Faculty Publication: Associate Professor and Chair of Psychology Laurel Peterson

September 21, 2022

Social-contextual Factors Interact with Masculinity to Influence College Men's HPV Vaccination Intentions: The Role of Descriptive Norms, Prototypes, and Physician Gender

Authors: Peterson, Laurel M.; Orr, Jennifer A.; Rogelberg, Sasha D.; Olsen, Nils

Source: Journal of Behavioral Medicine, DOI: 10.1007/s10865-022-00350-1, September 2022

Type of Publication: Article

Abstract: Men's low HPV vaccination uptake and HPV-related disease incidence are public health issues; gendered social-contextual factors likely play a role. In Study 1, college men (N = 130; M-age = 19.55; white = 58.1%) reported their social cognitions (male-referent descriptive norms and prototypes), self-reliance masculinity ideology, and vaccination intentions. In Study 2, college men (N = 106; M-age = 19.32; white = 61.3%) were randomly assigned to receive HPV vaccination information from a man or woman physician-avatar. Descriptive norms and favorable prototypes (bs >= .337; ps <= .016) were associated with higher HPV vaccination intentions. Men with higher self-reliance masculinity had higher HPV vaccination intentions with a man physician and when they perceived greater vaccination among men (ps <= .035). Men with higher self-reliance masculinity are more sensitive to gendered social-contextual effects in HPV vaccination decision-making. Gendered social-contextual factors should be integrated into public health interventions to increase college men's HPV vaccination uptake.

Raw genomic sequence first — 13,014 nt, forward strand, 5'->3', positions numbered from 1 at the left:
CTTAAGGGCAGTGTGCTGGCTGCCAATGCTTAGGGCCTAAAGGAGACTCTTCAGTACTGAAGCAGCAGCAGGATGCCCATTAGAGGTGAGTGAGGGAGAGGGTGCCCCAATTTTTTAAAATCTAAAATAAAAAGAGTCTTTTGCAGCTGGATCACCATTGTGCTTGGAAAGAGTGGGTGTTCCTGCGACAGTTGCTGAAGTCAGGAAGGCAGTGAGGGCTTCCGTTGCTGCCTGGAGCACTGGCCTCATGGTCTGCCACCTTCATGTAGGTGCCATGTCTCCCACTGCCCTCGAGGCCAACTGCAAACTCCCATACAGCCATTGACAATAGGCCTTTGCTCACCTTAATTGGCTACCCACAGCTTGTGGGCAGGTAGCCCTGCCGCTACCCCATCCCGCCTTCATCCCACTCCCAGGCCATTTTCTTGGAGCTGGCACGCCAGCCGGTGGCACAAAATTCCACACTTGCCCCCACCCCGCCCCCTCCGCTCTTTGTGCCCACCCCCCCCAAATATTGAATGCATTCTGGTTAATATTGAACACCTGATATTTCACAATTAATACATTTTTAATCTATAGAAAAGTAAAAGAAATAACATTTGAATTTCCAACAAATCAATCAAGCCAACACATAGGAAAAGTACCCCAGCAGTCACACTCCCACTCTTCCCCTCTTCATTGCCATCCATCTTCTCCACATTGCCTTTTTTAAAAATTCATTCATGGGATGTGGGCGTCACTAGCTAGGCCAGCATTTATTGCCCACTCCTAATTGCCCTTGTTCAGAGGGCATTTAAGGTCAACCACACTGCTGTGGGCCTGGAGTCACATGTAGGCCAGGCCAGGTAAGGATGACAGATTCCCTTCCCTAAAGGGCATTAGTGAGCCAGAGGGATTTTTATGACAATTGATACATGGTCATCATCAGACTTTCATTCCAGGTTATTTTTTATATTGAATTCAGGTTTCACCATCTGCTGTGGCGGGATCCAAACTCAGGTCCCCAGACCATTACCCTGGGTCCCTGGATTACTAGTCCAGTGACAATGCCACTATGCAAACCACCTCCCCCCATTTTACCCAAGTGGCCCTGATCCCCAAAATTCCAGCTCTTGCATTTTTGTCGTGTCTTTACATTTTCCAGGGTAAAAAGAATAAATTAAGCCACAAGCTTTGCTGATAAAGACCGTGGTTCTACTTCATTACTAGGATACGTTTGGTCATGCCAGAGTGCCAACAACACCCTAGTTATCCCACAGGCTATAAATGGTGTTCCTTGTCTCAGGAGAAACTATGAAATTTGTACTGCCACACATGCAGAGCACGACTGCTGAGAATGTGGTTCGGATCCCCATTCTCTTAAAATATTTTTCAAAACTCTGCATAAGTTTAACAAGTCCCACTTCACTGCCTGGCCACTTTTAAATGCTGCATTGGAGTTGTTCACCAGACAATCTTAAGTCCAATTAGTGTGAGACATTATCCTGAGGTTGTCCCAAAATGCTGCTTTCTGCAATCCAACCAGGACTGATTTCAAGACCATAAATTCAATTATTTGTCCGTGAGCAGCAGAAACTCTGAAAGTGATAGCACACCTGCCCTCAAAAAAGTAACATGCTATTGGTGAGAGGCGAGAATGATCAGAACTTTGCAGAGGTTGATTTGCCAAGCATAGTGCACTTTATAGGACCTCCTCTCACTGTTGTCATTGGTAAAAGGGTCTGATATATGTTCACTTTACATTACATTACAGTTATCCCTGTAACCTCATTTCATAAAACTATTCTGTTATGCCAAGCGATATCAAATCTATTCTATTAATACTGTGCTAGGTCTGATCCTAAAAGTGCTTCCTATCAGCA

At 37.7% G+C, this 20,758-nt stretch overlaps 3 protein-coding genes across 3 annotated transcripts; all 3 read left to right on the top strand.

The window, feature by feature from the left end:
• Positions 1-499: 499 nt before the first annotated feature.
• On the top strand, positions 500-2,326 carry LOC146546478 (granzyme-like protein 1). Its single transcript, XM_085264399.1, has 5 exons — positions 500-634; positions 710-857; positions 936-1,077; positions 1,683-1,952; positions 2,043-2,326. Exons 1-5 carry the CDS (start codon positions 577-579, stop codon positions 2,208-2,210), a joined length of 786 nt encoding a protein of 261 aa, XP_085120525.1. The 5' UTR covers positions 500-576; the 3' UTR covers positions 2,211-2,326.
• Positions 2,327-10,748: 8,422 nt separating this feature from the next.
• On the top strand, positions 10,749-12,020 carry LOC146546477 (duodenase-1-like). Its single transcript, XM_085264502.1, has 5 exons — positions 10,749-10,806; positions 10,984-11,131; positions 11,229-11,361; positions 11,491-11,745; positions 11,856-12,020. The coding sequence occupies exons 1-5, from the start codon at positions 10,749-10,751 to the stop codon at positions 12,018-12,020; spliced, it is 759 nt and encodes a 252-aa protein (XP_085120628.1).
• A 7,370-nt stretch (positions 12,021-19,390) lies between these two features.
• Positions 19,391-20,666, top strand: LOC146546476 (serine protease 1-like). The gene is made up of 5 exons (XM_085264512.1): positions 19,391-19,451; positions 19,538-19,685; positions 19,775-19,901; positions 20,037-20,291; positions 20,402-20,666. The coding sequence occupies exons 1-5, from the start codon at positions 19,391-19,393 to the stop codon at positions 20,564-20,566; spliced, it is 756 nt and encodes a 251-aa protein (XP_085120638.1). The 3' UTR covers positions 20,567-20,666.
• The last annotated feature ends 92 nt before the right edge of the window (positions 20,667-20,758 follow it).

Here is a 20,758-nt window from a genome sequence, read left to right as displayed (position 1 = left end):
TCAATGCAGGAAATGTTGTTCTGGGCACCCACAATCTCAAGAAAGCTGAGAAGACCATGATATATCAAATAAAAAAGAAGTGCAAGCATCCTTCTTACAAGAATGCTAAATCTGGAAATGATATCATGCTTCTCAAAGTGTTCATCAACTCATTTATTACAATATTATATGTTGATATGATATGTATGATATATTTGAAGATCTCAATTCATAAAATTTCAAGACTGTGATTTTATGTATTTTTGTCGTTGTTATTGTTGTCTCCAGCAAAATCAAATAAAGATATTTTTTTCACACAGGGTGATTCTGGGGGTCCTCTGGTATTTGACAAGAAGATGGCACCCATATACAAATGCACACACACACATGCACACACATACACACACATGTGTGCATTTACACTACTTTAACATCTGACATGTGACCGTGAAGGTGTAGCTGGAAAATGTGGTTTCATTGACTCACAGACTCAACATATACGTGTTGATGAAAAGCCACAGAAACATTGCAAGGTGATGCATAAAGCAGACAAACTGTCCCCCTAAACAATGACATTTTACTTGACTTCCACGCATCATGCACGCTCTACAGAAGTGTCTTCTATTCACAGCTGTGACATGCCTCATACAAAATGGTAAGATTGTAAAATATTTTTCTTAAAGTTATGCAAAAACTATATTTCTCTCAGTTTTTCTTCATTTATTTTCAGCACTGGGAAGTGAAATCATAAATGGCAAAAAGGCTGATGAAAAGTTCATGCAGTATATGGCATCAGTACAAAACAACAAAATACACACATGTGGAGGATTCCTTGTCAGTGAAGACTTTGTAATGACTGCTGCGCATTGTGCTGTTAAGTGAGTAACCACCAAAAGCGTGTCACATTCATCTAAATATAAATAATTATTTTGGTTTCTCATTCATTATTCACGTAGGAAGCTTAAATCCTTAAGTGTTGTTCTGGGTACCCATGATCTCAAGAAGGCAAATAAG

Read more: Go to the article